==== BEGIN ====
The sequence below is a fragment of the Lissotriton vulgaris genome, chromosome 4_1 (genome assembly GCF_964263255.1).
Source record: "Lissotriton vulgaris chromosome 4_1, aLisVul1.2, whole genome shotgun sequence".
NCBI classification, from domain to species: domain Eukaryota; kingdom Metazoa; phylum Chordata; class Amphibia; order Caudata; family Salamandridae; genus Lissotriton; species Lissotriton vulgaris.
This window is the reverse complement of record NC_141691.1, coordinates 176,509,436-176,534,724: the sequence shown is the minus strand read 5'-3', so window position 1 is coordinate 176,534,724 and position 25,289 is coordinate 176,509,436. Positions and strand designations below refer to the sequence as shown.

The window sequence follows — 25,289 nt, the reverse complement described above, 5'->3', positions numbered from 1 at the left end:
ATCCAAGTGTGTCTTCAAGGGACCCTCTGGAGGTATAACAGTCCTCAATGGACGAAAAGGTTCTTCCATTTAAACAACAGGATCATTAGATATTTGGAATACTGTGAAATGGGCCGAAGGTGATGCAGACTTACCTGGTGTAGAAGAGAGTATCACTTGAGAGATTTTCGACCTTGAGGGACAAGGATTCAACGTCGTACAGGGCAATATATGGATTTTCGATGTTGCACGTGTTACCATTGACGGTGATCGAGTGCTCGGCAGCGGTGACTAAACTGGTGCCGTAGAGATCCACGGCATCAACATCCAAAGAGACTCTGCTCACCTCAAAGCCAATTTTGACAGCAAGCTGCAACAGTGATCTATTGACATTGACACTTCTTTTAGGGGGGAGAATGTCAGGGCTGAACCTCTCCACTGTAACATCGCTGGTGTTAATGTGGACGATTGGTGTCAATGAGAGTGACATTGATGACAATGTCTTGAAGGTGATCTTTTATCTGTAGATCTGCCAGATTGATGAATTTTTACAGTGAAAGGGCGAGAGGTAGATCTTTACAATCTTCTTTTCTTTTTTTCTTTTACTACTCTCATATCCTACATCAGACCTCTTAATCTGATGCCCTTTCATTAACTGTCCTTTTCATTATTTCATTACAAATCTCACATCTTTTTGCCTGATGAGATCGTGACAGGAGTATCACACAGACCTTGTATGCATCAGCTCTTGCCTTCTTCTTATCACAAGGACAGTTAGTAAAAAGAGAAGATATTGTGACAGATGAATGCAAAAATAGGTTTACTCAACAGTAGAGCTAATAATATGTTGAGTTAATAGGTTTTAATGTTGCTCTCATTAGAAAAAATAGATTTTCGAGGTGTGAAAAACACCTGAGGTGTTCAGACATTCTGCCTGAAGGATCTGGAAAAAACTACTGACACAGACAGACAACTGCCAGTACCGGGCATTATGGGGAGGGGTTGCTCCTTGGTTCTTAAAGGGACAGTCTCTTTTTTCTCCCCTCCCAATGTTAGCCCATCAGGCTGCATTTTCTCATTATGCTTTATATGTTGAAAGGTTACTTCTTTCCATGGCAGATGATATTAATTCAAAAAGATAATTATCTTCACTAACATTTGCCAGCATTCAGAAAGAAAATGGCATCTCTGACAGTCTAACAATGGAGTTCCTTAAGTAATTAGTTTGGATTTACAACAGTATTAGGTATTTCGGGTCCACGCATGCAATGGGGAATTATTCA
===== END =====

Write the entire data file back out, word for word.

The sequence below is a fragment of the Lissotriton vulgaris genome, chromosome 4_1 (genome assembly GCF_964263255.1).
Source record: "Lissotriton vulgaris chromosome 4_1, aLisVul1.2, whole genome shotgun sequence".
NCBI classification, from domain to species: domain Eukaryota; kingdom Metazoa; phylum Chordata; class Amphibia; order Caudata; family Salamandridae; genus Lissotriton; species Lissotriton vulgaris.
This window is the reverse complement of record NC_141691.1, coordinates 176,509,436-176,534,724: the sequence shown is the minus strand read 5'-3', so window position 1 is coordinate 176,534,724 and position 25,289 is coordinate 176,509,436. Positions and strand designations below refer to the sequence as shown.

The window sequence follows — 25,289 nt, the reverse complement described above, 5'->3', positions numbered from 1 at the left end:
ATCCAAGTGTGTCTTCAAGGGACCCTCTGGAGGTATAACAGTCCTCAATGGACGAAAAGGTTCTTCCATTTAAACAACAGGATCATTAGATATTTGGAATACTGTGAAATGGGCCGAAGGTGATGCAGACTTACCTGGTGTAGAAGAGAGTATCACTTGAGAGATTTTCGACCTTGAGGGACAAGGATTCAACGTCGTACAGGGCAATATATGGATTTTCGATGTTGCACGTGTTACCATTGACGGTGATCGAGTGCTCGGCAGCGGTGACTAAACTGGTGCCGTAGAGATCCACGGCATCAACATCCAAAGAGACTCTGCTCACCTCAAAGCCAATTTTGACAGCAAGCTGCAACAGTGATCTATTGACATTGACACTTCTTTTAGGGGGGAGAATGTCAGGGCTGAACCTCTCCACTGTAACATCGCTGGTGTTAATGTGGACGATTGGTGTCAATGAGAGTGACATTGATGACAATGTCTTGAAGGTGATCTTTTATCTGTAGATCTGCCAGATTGATGAATTTTTACAGTGAAAGGGCGAGAGGTAGATCTTTACAATCTTCTTTTCTTTTTTTCTTTTACTACTCTCATATCCTACATCAGACCTCTTAATCTGATGCCCTTTCATTAACTGTCCTTTTCATTATTTCATTACAAATCTCACATCTTTTTGCCTGATGAGATCGTGACAGGAGTATCACACAGACCTTGTATGCATCAGCTCTTGCCTTCTTCTTATCACAAGGACAGTTAGTAAAAAGAGAAGATATTGTGACAGATGAATGCAAAAATAGGTTTACTCAACAGTAGAGCTAATAATATGTTGAGTTAATAGGTTTTAATGTTGCTCTCATTAGAAAAAATAGATTTTCGAGGTGTGAAAAACACCTGAGGTGTTCAGACATTCTGCCTGAAGGATCTGGAAAAAACTACTGACACAGACAGACAACTGCCAGTACCGGGCATTATGGGGAGGGGTTGCTCCTTGGTTCTTAAAGGGACAGTCTCTTTTTTCTCCCCTCCCAATGTTAGCCCATCAGGCTGCATTTTCTCATTATGCTTTATATGTTGAAAGGTTACTTCTTTCCATGGCAGATGATATTAATTCAAAAAGATAATTATCTTCACTAACATTTGCCAGCATTCAGAAAGAAAATGGCATCTCTGACAGTCTAACAATGGAGTTCCTTAAGTAATTAGTTTGGATTTACAACAGTATTAGGTATTTCGGGTCCACGCATGCAATGGGGAATTATTCA